An Evaluation Of Four Arguments Against State-Maintained Faith Schools
There are about 20,000 schools in England, primary and secondary combined, as of 2010. 35 % or around 7000 are faith schools. 68 % of those 7000 belong to the Church of England. Roman Catholic schools make up 30 %. Of the remaining 2 %, only 58 are non-Christians, namely, Jewish (38); Muslims (11); Sikh (4); Greek Orthodox, Hindu, Quaker, Seventh Day Adventist, United Reform Church with one (1) each (DCSF 2010).
We can therefore say 65 % or about 13,000 schools are NOT state-funded faith schools. Education policy has long been reviewed by the three major political parties of UK. Conservatives or the right-wing party believes in status quo, less government interventions, and less taxes. Its members have been in favor of greater individual freedom, competition, more achievements from the individual. They believe in the inevitability of unequal distribution of wealth for reasons of differences in performance and corresponding values. Another political party, the Labour Party, wants equality, stronger government influence along with higher taxes, but more budget for Social Welfare to improve the peoples’ quality of life. It is this faction who brought about “The Children’s Plan 2007” which was created for the education and well-being of children and young people.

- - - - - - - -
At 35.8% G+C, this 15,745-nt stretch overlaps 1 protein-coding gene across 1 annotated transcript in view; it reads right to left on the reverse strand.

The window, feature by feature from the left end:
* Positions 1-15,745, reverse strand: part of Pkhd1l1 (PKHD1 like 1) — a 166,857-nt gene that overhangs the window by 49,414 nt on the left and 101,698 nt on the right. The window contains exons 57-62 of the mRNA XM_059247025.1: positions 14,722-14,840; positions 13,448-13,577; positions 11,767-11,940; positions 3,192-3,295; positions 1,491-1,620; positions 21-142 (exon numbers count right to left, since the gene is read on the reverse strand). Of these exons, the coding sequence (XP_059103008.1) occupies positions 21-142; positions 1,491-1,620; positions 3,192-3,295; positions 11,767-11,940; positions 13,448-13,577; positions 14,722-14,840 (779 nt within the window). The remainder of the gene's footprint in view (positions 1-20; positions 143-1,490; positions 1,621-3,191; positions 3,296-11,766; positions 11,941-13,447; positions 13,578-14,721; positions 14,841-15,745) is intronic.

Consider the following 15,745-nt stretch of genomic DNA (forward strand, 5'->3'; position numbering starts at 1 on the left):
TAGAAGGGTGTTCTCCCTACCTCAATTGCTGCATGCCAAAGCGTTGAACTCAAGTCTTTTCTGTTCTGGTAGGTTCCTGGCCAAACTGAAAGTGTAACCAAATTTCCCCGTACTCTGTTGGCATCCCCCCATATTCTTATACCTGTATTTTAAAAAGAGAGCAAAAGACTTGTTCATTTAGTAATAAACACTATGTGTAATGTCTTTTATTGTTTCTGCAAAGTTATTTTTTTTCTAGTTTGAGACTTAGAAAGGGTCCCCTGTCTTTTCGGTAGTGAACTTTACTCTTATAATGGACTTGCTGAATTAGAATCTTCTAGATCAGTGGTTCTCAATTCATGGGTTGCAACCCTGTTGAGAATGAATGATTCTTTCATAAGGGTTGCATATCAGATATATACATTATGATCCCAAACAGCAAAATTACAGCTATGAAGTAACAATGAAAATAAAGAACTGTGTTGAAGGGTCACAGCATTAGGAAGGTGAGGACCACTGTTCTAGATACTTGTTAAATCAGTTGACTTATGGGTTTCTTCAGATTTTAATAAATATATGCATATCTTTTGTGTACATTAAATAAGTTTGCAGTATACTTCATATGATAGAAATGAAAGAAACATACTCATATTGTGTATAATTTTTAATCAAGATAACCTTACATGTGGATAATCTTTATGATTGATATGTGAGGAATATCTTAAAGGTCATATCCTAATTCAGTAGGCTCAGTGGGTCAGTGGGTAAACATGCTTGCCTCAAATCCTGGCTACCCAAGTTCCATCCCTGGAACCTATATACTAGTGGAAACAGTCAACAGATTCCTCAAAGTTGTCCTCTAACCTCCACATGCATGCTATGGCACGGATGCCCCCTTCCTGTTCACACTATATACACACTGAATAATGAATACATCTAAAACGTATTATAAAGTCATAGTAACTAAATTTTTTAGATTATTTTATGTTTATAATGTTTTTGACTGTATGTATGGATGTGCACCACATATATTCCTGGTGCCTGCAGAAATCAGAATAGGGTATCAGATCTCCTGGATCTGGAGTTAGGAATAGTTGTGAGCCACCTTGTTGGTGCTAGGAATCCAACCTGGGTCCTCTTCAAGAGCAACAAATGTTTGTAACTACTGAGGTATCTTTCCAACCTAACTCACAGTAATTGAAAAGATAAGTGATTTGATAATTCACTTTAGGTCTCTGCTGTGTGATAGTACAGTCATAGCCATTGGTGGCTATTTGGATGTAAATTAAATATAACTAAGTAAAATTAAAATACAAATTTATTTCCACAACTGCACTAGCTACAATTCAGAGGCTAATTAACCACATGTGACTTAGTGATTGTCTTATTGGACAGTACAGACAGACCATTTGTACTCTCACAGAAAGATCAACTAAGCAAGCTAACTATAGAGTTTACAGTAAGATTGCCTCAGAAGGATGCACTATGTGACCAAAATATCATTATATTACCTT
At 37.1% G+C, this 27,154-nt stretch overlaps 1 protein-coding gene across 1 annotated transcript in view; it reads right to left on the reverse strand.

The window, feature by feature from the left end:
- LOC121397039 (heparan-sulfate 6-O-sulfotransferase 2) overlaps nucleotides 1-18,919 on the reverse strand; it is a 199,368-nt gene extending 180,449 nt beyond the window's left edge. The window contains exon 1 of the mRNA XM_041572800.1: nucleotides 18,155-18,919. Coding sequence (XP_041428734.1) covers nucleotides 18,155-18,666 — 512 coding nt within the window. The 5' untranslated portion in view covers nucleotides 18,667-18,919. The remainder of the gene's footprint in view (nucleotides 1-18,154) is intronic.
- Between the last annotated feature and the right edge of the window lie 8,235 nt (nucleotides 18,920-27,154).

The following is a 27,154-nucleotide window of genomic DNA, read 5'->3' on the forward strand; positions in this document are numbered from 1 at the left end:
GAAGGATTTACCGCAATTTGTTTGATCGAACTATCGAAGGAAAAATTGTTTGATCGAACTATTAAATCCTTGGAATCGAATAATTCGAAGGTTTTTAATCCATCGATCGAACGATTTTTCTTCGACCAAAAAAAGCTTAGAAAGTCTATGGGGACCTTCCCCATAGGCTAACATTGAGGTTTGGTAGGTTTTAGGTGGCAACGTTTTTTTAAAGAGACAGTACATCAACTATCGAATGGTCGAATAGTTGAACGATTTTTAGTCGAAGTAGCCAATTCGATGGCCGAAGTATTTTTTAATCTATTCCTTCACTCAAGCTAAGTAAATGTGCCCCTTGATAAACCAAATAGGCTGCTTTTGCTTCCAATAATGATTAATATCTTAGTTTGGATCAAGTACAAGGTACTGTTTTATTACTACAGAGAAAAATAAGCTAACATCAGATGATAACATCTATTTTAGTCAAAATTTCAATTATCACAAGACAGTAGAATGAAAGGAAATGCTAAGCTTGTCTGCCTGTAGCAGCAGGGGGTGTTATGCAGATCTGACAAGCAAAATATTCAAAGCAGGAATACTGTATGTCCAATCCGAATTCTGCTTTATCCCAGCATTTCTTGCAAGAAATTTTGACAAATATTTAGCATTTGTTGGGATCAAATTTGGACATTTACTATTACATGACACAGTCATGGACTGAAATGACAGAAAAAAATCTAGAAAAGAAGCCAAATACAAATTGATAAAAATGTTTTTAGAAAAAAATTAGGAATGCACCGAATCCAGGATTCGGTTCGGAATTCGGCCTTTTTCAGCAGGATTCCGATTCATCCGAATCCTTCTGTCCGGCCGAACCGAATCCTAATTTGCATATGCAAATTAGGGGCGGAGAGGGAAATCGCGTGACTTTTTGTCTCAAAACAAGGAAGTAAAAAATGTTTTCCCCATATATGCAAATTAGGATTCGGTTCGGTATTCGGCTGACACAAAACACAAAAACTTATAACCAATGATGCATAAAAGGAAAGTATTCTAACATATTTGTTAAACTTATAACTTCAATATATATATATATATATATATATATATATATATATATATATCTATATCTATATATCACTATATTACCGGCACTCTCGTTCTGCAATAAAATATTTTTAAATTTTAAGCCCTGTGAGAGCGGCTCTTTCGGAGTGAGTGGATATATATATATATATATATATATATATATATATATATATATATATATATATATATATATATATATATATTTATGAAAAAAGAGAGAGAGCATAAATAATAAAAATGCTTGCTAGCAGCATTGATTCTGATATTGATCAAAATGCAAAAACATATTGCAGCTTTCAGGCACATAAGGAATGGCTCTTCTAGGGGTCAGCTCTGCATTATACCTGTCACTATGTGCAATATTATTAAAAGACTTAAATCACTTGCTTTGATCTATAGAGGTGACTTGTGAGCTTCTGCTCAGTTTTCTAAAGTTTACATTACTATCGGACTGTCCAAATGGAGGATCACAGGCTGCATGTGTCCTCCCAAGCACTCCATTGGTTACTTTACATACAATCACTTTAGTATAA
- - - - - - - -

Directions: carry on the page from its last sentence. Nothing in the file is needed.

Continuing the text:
The 3rd political party, known as Liberal Democrats of UK, believes in Social Justice, Welfare State, and less government intervention.